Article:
Patrician 4 1.3 Crack 32
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Condition Excellent condition. The barrel has no scratches or cracks. The section is clean. (When we got the pen it had a cracked hood, so we replaced it with a black Parker hood.) The cap has thin plating and you can see the silver colored under-material peeking thru along the edge of the cap and elsewhere. It looks much better in hand than it does in the photographs. The cap has other small marks but no dents or dings.
Gaal - Ebed's son. He emboldened the Shechemites to rebel against Abimelech (Judges 9:26). "Gaal came with his brethren and went over to Shechem, and the lords of Shechem (Hebrew) put their confidence in him." He apparently was captain of a band of freebooters; and the Shechemites who were dissatisfied with Abimelech's rule hoped Gaal would help them against him. Already they had "set liers in wait for Abimelech in the tops of the mountains" (Ebal and Gerizim, between which Shechem was situated), who robbed all passers by. By organized robbery they brought Abimelech's government into discredit, and probably sought to waylay and kill himself. Gaal developed their brigandage into open revolt. At the vintage ingathering feast they made praise offerings" (hillulim ), KJV made merry, margin songs; compare Isaiah 15:9-10) of their fruits, which newly planted vineyards bore in the fourth year, eating and drinking in the house of their god Baal-berith ("Baal in covenant"), answering to Jehovah's feast (Leviticus 19:2;Leviticus 19:3-35). At the feast Gaal said, "Who is Abimelech and who is Shechem that we should serve him? is not he son of Jerubbaal?" i.e., he is son of the man who pulled down Baal's altar at Shechem and restored Jehovah's worship, for which the Shechemites themselves had tried to slay him (Judges 6:27-32). Who is "Zebul his officer"? explains the previous "who is Shechem?" The might of Shechem does not consist in the might of Zebul its prefect, Abimelech's officer. To the one officer of Abimeleeh Gaal opposes, "serve the men of Hamor the father of Shechem " the patricians of the ancient line whom the Shechemites should serve; Humor was the Hivite prince who founded Shechem (Genesis 33:19; Genesis 34:2; Joshua 24:32). The rebellion sought to combine the aboriginal Shechemites with the idolatrous Israelites against the anti-Baalite family of Gideon. Heated with wine Gaal vaunted that he, if made leader of the Shechemites, would soon overcome and "remove Abimelech." Zebul, jealous of Gaal, privately (literally, with deceit, i.e. feigning assent to Gaal while planning his overthrow) sent information to Abimelech, who (margin, Judges 9:37) came "by way of the wizards' terebinths," and "chased Gaal" in battle; and "Zebul thrust out him and his brethren that they should not dwell in Shechem." In Judges 9:39 it is translated: "Gaal went out in the sight of the lords of Shechem," not at their head, but leading his own men; not until the "morrow" did the Shechemites go out. We know no more of Gaal. Foolhardy boasting, which he failed to make good in action, was his fault. (Fausset's Bible Dictionary)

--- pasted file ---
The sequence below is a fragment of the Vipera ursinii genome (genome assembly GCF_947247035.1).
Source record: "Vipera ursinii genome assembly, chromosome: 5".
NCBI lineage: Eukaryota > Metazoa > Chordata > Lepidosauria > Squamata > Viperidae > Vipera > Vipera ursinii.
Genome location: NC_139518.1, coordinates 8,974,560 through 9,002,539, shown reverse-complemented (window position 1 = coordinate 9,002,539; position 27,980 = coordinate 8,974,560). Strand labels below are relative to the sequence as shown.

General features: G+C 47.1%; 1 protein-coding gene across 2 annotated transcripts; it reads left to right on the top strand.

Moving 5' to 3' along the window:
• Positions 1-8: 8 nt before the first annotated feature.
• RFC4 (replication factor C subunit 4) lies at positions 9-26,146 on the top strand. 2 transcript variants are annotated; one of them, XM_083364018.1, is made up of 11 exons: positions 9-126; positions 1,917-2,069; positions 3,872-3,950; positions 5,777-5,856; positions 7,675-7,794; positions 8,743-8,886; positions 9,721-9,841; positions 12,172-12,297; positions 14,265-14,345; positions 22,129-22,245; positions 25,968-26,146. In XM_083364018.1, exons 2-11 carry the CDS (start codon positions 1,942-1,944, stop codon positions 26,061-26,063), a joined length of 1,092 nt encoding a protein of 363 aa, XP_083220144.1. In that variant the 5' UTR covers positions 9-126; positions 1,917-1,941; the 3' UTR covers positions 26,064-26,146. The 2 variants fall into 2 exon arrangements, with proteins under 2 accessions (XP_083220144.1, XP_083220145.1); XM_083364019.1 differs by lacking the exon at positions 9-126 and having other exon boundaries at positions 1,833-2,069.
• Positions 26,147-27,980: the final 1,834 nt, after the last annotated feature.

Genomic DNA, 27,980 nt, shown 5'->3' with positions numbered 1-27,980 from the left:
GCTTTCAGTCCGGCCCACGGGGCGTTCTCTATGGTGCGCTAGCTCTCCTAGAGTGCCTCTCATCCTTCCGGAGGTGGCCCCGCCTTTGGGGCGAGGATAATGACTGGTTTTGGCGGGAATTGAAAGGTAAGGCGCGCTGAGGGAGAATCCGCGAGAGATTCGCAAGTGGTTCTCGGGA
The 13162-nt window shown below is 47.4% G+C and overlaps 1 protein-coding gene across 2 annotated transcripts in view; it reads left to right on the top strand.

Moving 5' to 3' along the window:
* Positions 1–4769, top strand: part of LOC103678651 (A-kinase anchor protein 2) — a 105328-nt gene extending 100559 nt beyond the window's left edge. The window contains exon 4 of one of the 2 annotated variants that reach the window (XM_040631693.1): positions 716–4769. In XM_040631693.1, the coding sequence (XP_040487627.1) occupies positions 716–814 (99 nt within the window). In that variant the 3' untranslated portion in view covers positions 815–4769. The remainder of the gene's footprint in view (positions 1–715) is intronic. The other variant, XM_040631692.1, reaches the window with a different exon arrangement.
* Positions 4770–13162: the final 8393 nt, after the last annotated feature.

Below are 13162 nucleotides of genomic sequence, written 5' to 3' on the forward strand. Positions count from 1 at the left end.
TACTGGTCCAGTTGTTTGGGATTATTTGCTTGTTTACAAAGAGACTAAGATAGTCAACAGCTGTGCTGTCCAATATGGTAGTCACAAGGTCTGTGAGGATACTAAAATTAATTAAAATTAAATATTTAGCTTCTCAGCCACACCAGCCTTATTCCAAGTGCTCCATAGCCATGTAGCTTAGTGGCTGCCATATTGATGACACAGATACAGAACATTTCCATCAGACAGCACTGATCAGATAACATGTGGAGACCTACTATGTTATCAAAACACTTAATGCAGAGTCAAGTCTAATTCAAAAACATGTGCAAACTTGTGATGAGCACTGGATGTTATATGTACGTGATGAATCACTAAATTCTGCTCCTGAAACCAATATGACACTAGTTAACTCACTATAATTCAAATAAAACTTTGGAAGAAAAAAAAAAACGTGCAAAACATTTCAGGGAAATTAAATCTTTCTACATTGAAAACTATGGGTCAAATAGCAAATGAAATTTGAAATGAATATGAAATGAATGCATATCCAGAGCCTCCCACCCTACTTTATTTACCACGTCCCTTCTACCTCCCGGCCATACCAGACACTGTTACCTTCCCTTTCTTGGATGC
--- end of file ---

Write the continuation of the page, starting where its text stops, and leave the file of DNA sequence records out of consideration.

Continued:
But a certain woman threw an upper millstone (rekeb) on Abimelech's head, crushing his skull. The KJV says "a piece of a millstone" and the Septuagint agrees rendering it as "a fragment (piece) of upper millstone". A hand mill was made from two circular stones between one and two feet in diameter and two to four inches thick, that were particularly hard and heavy. An unidentified woman dropped (literally, "threw") a (piece of a) millstone down from the tower and cracked open Abimelech's skull. The text emphasizes her singularity (literally, "one woman") and by using the verb "threw" suggests a heroic act of strength like that of a warrior. And it was not the woman had such a good aim, as it was that God had such good aim! His aim is always perfect and He hits the target in the bullseye! 2b1af7f3a8